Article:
That is why this Monday 6th January barristers and solicitors up and down this nation are taking part in an unprecedented protest. This is not just about fees. The Criminal Justice System cannot withstand any more cuts. We need a Lord Chancellor who protects the courts, not one who plays politics with them. Perhaps the next time the Government want to publish some ad hoc statistics they may like to tell the public how much money they have taken OUT of the effective prosecution of cases. Maybe compare it to the amount of money they spend on things like Police and Crime Commissioners. In times of austerity the priority should be frontline services, not pointless initiatives aimed at “public confidence”, otherwise known as “trying to win votes.” Like the DPP, the Lord Chancellor should a legal, not a political appointment.

An Act of Madness

As a very young barrister I did not own a car. So the first months of being on my feet in court involved a lot of travel by public transport. One day I was due to appear in Liverpool to conduct a mention. This coincided with a rail strike. A limited service was running which thankfully included a direct train from my local station to Liverpool. As I waited on the platform it was announced that this train had also been cancelled. So I did not think twice about jumping in a cab and spending £50 on the fare to Liverpool. Despite it being 20 years ago I still recall the cost of the fare because I only received £46.50 for doing the case. A loss of £3.50 before I had even stepped inside the courtroom.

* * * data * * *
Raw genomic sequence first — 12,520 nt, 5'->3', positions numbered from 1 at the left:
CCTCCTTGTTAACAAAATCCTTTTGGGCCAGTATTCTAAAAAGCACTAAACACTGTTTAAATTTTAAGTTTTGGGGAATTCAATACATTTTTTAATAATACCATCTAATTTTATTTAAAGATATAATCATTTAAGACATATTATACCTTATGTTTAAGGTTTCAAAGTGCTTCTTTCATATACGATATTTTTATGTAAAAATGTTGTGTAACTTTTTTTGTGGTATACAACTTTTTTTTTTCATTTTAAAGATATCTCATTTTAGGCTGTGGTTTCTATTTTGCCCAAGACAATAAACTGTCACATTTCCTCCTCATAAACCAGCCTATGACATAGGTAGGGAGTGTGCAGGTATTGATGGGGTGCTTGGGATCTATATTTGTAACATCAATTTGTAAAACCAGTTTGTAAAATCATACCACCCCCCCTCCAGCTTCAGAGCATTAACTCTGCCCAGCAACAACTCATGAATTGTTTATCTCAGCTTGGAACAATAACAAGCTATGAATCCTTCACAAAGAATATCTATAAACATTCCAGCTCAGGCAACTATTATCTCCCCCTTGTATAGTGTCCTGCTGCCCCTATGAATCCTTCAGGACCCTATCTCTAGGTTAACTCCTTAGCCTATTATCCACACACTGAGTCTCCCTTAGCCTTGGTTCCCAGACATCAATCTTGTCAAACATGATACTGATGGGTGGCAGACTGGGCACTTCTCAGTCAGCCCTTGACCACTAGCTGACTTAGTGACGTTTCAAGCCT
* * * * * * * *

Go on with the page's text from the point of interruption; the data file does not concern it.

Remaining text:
So why am I telling you this? I am telling you this because on 6th January I am not going to go to court because I am joining a legion of lawyers who are protesting about the chronic underfunding of the criminal justice system. I am telling you this because it demonstrates that I do not fail to go to court lightly. I have gone the extra mile to attend court in the past at personal expense. I have prosecuted a case on a day that I had to lie on a conference room table in between appearances in court because I was in so much pain and was admitted to hospital the following day. I have gone to a relative’s funeral during the lunchtime adjournment of a trial and been back for 2.15. So why I am now prepared to make the ultimate act of defiance?

Well, let’s go back to my case in 1994 in Liverpool. Twenty years ago I would go to court for £46.50. And I still do to this day. Not every day and not every fee. But it still happens. In 2014 the taxi fare would be closer to £90. The taxi driver has probably had his income go up. Certainly the cost of everything has gone up. Things like petrol. Yet, in some instances, my fee remains the same. Thinking about that for a moment, these days every time I drive to Liverpool if you take in to account the cost of petrol, parking, my clerk fees and everything else that day at work costs then on those days that I am getting the £46.50 fee I am probably doing no better than breaking even.